St. James Baptist Church
ST. JAMES BAPTIST CHURCH St. James Baptist Church was previously located in Cooke County, Texas, before the construction of Lake Ray Roberts. Due to the lake construction, the church relocated to Pilot Point in Denton County on Burks Street, just a few blocks from County Line Baptist Church. St. James was probably organized during the late nineteenth century; however, most written documentation is absent due to the church’s relocation that took place in the 1970s.
Despite the lack of written documentation of St. James, descendants of the early St. James congregation from the late nineteenth and early twentieth centuries still reside in Pilot Point. Yolanda Harris recalls her father attending school at St. James church building, which was formally Booker T. Washington School for African Americans, which was a one-room classroom that hosted a wide age range of African American students. Similar to communities surrounding St. John’s and County Line, there was also a community of African Americans concentrated around St. James in Cooke County.
Ms. Harris, the daughter of an usher and a deacon remembers church services at St. James being serious and lively. When Ms. Harris was child she mentions that there were revivals at the end of July every summer for about twenty years. It was common for rural southern church congregations during the late nineteenth and early twentieth centuries to hold revivals late in the summer, since farmers had planted their cotton crops for the season.
Interactions with other African American churches in the county and surrounding counties were common, according to Harris. Every year during Ms. Harris’ childhood, St. James participated in ‘Four Sunday Fellowship’, which included County Line Baptist, Galilee Church in Sanger, and St. John’s in Decatur, where each congregation attended a service at each of the other churches once a month. Essentially every fourth Sunday, St. James hosted congregations for these three churches.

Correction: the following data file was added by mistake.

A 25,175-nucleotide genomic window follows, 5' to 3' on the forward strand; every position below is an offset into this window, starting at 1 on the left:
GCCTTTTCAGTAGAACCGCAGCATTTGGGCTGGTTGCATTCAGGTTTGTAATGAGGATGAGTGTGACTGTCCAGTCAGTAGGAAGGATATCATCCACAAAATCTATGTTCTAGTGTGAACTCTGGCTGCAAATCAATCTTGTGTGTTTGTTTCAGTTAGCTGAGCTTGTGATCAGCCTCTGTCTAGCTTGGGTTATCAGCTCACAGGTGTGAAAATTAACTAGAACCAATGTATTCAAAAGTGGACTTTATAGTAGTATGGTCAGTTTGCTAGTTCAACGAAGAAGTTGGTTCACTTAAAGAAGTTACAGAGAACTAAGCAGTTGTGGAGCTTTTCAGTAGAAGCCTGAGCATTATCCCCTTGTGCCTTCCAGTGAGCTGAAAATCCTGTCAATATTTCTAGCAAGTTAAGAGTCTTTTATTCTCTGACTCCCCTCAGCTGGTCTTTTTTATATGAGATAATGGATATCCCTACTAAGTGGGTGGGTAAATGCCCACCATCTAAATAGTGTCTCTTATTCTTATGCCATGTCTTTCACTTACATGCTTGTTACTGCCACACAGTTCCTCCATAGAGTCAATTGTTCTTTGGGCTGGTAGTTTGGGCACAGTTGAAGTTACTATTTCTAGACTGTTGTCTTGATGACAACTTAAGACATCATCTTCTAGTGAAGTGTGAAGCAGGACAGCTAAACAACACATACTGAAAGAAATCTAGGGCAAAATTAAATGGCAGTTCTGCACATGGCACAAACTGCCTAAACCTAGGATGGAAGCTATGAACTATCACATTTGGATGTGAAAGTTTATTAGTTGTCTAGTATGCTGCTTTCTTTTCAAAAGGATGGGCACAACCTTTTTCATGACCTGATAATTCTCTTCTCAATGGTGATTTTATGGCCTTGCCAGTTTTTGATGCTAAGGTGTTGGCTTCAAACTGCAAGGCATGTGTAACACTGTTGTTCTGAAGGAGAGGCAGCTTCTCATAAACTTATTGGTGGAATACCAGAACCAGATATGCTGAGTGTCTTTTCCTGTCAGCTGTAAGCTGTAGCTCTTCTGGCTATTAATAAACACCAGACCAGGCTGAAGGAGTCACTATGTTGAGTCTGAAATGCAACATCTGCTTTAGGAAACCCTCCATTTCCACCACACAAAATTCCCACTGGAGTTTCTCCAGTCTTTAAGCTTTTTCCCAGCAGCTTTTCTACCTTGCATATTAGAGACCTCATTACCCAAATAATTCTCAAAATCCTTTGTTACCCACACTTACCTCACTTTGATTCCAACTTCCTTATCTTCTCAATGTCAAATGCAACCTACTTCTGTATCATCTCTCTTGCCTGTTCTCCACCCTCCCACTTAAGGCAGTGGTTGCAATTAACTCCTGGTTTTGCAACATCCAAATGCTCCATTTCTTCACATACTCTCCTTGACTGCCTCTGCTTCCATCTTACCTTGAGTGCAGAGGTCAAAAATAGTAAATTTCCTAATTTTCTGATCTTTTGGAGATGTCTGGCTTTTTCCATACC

St. James also formed relationships with other churches in Denton County, including St. John’s Baptist Church and County Line Baptist Church. According to a Dallas Express article from 1919, these three churches were considered “sister churches.”
Similar to St. John’s, there is little documentation of the church from the late nineteenth and early twentieth centuries. Aside from oral histories, the only evidence of St. James activity during that time period is documented in a few articles of the Dallas Express.
Citations: Interview by Amanda Canady & David Lacy. Oral History clip, April 12, 2018;The Dallas Express (Dallas, Tex.), Vol. 27, No. 5, Ed. 1 Saturday, November 8, 1919, newspaper, November 8, 1919; Dallas, Texas. (texashistory.unt.edu/ark:/67531/metapth278285/m1/9/?q=pilot%20point:University of North Texas Libraries, The Portal to Texas History, texashistory.unt.edu; Articles that mention St. James Baptist Church in Cooke County, The Dallas Express (Dallas, Tex.), Vol. 27, No. 5, Ed. 1 Saturday, November 8, 1919, newspaper, November 8, 1919; Dallas, Texas. (texashistory.unt.edu/ark:/67531/metapth278285/m1/9/?q=pilot+point: accessed April 22, 2018), University of North Texas Libraries, The Portal to Texas History, texashistory.unt.edu; The Dallas Express (Dallas, Tex.), Vol. 31, No. 36, Ed. 1 Saturday, August 2, 1924 Page: 2 of 12 https://texashistory.unt.edu/ark:/67531/metapth278503/m1/2/zoom/?q="St. James" "Pilot Point"&resolution=3&lat=2934.3361600906537&lon=2627.594360243491;The Dallas Express (Dallas, Tex.), Vol. 27, No. 3, Ed. 1 Saturday, October 25, 1919, newspaper, October 25, 1919; Dallas, Texas.https://texashistory.unt.edu/ark:/67531/metapth278283/m1/15/zoom/?q="St. James" "Pilot Point"&resolution=2&lat=4458.270955673308&lon=877.6271669494656